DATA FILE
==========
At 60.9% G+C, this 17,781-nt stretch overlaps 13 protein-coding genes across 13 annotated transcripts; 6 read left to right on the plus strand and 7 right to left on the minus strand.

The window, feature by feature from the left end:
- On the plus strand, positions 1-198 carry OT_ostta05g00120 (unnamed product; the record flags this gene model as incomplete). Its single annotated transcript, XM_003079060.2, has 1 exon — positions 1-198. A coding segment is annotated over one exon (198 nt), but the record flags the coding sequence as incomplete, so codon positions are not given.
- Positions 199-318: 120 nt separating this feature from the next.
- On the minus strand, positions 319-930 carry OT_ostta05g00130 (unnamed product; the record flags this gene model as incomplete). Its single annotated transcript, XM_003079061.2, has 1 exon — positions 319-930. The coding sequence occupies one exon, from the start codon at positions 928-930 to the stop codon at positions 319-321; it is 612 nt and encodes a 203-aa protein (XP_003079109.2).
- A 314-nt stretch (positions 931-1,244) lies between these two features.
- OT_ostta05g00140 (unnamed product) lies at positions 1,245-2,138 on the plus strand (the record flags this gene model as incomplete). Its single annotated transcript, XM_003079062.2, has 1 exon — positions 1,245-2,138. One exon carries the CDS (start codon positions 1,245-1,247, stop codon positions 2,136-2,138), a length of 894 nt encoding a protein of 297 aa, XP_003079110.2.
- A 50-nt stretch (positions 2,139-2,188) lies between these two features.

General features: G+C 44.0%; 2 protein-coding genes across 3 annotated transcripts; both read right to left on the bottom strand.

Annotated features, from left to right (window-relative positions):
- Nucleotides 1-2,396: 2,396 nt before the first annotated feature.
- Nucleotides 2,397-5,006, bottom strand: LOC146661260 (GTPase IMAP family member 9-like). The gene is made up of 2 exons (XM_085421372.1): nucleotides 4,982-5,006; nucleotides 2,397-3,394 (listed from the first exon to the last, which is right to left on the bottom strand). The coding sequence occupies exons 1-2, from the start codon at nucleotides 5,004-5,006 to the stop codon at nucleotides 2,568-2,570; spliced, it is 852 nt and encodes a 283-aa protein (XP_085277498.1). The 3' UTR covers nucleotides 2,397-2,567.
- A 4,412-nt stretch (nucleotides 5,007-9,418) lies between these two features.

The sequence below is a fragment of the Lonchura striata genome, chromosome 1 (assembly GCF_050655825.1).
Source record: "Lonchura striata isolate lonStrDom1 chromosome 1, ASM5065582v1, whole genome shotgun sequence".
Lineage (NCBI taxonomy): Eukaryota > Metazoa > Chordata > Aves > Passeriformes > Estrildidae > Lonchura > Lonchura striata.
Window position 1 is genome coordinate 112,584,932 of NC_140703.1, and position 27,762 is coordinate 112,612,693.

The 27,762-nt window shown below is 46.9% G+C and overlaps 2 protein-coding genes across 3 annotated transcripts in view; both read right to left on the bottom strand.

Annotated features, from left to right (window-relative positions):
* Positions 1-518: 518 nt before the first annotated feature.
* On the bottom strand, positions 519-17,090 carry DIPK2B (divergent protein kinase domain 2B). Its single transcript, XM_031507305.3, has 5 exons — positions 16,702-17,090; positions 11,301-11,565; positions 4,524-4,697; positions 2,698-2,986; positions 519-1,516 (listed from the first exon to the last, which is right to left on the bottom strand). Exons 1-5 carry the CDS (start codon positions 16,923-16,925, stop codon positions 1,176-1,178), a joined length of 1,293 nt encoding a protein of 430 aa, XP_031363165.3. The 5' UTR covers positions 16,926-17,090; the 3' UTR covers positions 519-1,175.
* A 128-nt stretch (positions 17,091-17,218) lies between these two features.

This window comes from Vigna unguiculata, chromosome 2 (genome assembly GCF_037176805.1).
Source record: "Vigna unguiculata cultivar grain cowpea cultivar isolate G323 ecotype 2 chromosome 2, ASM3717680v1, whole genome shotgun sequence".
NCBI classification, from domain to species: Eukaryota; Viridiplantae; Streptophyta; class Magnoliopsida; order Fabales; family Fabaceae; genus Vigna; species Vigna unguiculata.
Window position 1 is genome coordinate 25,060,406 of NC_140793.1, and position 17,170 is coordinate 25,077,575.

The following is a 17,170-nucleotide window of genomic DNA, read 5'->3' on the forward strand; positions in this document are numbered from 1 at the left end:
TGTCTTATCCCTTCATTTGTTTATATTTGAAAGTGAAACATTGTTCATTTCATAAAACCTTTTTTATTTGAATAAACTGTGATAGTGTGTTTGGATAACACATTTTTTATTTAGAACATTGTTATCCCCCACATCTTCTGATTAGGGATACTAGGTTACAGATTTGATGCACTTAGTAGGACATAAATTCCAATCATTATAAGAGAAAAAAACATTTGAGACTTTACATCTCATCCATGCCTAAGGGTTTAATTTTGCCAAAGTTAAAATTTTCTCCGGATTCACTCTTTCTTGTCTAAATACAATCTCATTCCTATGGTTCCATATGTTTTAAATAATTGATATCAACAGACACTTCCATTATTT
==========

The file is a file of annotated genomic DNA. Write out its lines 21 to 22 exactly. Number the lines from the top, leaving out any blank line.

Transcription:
* On the bottom strand, positions 519-17,090 carry DIPK2B (divergent protein kinase domain 2B). Its single transcript, XM_031507305.3, has 5 exons — positions 16,702-17,090; positions 11,301-11,565; positions 4,524-4,697; positions 2,698-2,986; positions 519-1,516 (listed from the first exon to the last, which is right to left on the bottom strand). Exons 1-5 carry the CDS (start codon positions 16,923-16,925, stop codon positions 1,176-1,178), a joined length of 1,293 nt encoding a protein of 430 aa, XP_031363165.3. The 5' UTR covers positions 16,926-17,090; the 3' UTR covers positions 519-1,175.
* A 128-nt stretch (positions 17,091-17,218) lies between these two features.